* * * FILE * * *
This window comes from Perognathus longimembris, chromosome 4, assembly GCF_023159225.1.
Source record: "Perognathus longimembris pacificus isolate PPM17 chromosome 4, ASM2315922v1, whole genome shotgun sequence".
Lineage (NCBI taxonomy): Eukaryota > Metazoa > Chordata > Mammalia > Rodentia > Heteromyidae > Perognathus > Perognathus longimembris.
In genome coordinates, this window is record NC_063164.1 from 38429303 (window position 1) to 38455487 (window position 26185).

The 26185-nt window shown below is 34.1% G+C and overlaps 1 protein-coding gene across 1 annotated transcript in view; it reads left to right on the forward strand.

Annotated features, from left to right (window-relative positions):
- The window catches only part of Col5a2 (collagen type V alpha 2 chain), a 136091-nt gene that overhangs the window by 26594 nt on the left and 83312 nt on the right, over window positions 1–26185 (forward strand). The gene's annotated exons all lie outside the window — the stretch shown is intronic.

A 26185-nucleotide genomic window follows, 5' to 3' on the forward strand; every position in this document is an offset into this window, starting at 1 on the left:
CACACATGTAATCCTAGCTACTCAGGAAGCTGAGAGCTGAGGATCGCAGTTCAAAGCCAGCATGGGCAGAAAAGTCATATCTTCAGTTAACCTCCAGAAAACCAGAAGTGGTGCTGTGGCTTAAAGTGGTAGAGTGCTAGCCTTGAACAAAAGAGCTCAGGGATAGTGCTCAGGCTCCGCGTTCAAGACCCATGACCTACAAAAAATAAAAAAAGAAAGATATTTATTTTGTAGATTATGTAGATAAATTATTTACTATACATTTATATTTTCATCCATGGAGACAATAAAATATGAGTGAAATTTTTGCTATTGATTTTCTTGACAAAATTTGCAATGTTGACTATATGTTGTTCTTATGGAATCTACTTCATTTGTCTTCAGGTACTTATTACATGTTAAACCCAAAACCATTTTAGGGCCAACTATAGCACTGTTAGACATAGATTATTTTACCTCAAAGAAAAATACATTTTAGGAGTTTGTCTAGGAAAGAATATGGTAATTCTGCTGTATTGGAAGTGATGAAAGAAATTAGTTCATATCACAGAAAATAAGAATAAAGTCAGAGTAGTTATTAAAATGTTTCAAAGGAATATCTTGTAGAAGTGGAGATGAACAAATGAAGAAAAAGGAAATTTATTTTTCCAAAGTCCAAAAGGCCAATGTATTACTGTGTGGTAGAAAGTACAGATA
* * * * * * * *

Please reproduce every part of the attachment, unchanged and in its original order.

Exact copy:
This window comes from Perognathus longimembris, chromosome 4, assembly GCF_023159225.1.
Source record: "Perognathus longimembris pacificus isolate PPM17 chromosome 4, ASM2315922v1, whole genome shotgun sequence".
Lineage (NCBI taxonomy): Eukaryota > Metazoa > Chordata > Mammalia > Rodentia > Heteromyidae > Perognathus > Perognathus longimembris.
In genome coordinates, this window is record NC_063164.1 from 38429303 (window position 1) to 38455487 (window position 26185).

The 26185-nt window shown below is 34.1% G+C and overlaps 1 protein-coding gene across 1 annotated transcript in view; it reads left to right on the forward strand.

Annotated features, from left to right (window-relative positions):
- The window catches only part of Col5a2 (collagen type V alpha 2 chain), a 136091-nt gene that overhangs the window by 26594 nt on the left and 83312 nt on the right, over window positions 1–26185 (forward strand). The gene's annotated exons all lie outside the window — the stretch shown is intronic.

A 26185-nucleotide genomic window follows, 5' to 3' on the forward strand; every position in this document is an offset into this window, starting at 1 on the left:
CACACATGTAATCCTAGCTACTCAGGAAGCTGAGAGCTGAGGATCGCAGTTCAAAGCCAGCATGGGCAGAAAAGTCATATCTTCAGTTAACCTCCAGAAAACCAGAAGTGGTGCTGTGGCTTAAAGTGGTAGAGTGCTAGCCTTGAACAAAAGAGCTCAGGGATAGTGCTCAGGCTCCGCGTTCAAGACCCATGACCTACAAAAAATAAAAAAAGAAAGATATTTATTTTGTAGATTATGTAGATAAATTATTTACTATACATTTATATTTTCATCCATGGAGACAATAAAATATGAGTGAAATTTTTGCTATTGATTTTCTTGACAAAATTTGCAATGTTGACTATATGTTGTTCTTATGGAATCTACTTCATTTGTCTTCAGGTACTTATTACATGTTAAACCCAAAACCATTTTAGGGCCAACTATAGCACTGTTAGACATAGATTATTTTACCTCAAAGAAAAATACATTTTAGGAGTTTGTCTAGGAAAGAATATGGTAATTCTGCTGTATTGGAAGTGATGAAAGAAATTAGTTCATATCACAGAAAATAAGAATAAAGTCAGAGTAGTTATTAAAATGTTTCAAAGGAATATCTTGTAGAAGTGGAGATGAACAAATGAAGAAAAAGGAAATTTATTTTTCCAAAGTCCAAAAGGCCAATGTATTACTGTGTGGTAGAAAGTACAGATA